Less than two months after a German court banned religious circumcisions, a rabbi is now facing criminal charges for performing the ritual brit milah on a child.
According to the Times of Israel, a doctor in Germany filed a criminal complaint against Rabbi David Goldberg for performing the ritual circumcision, alleging that the procedure caused "bodily harm" to the boy involved.
Goldberg, a 64-year-old qualified mohel (ritual circumciser), has reportedly performed more than 3,000 circumcisions since he was trained in the procedure. Goldberg has been the rabbi of the Bavarian city of Hof since 1997.
The case against Goldberg has outraged Jewish groups worldwide, and many are now calling for protective legislation that will safeguard the Jewish and Muslim practice of ritual circumcision from persecution in Germany.
“The charges laid against a Jewish religious leader for performing a fully legal action is outrageous and a very troubling escalation, sending a deeply problematic message,” Moshe Kantor, the president of the European Jewish Congress, told the Jerusalem Post.
“It has been many decades since a Jew was charged for practicing Judaism openly and is reminiscent of far darker times. We hope that in Germany, of all places, the authorities would remain far more sensitive to this issue,” he added.
The debate in Germany over the practice of ritual circumcision started after a regional court in Cologne ruled in June that the procedure amounted to causing criminal "bodily harm" to children too young to consent.
The landmark decision triggered an onslaught of international criticism as an infringement on religious freedom.
According to the New York Times, it also created legal confusion:
Although the court’s ruling was not enforceable outside its jurisdiction, it was disruptive enough that many hospitals in the country, and even in neighboring Austria and Switzerland, recommended that doctors refrain from carrying out circumcisions until legal clarity could be created.
After the criminal charge against Goldberg came to light this month, Jewish groups have been increasing pressure on the German government to enact new protective legislation.
“This latest development in Hof is yet another grave affront to religious freedom and underlines the urgent need for the German government to expedite the process of ensuring that the fundamental rights of minority communities are protected,” Rabbi Pinchas Goldschmidt, head of the European Orthodox group, told the Associated Press.
Israeli lawmaker Danny Danon said the case against Goldberg could indicate the beginning of a “disturbing trend,” and he urged members of the Israeli government to speak out.
In a country that is particularly sensitive to allegations of religious intolerance, the German government has said it is eager to find a way around the Cologne court ruling.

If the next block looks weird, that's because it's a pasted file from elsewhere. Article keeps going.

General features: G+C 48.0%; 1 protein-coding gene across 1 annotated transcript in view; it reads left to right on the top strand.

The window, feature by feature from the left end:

"For everyone in the government it is absolutely clear that we want to have Jewish and Muslim religious life in Germany," Chancellor Angela Merkel's spokesman Steffen Seibert said last week. "Circumcision carried out in a responsible manner must be possible in this country without punishment."
According to The New York Times, German officials are meeting with Israel’s chief Ashkenazi rabbi and are attempting to hash out new legislation that will allow Jews and Muslims to circumcise infant boys in religious rituals.
Though the Cologne court ruling has been described by some as a landmark decision, this is not the first time that the legality of circumcision has been thrown into question.
In many countries, there are laws that regulate circumcision and some nations have legal restrictions that control the practice.
In Sweden, for example, only persons certified by the National Board of Health are allowed to circumcise infants. The procedure must also be carried out under anesthetic, and a doctor or nurse must be present. Though the law, enacted in 2001, met with objections from Swedish Jews and Muslims, the Scandinavian country has continued to maintain it.
Since 2007, most public hospitals in Australia stopped the practice of non-therapeutic male circumcision. However, the procedure is still performed in private hospitals, the National Times reports.
In the United States, circumcision has remained a gray legal area due to an absence of definitive legislation.
According to a 2007 CDC survey, 79 percent of adult men in the U.S. have been circumcised and the majority of those procedures were carried out neonatally.
However, despite its prevalence, there are still vocal opponents to the practice in the U.S. Groups such as Doctors Opposing Circumcision and the Anti-Circumcision Movement, for example, have controversially called for the procedure's legal restriction in the past.
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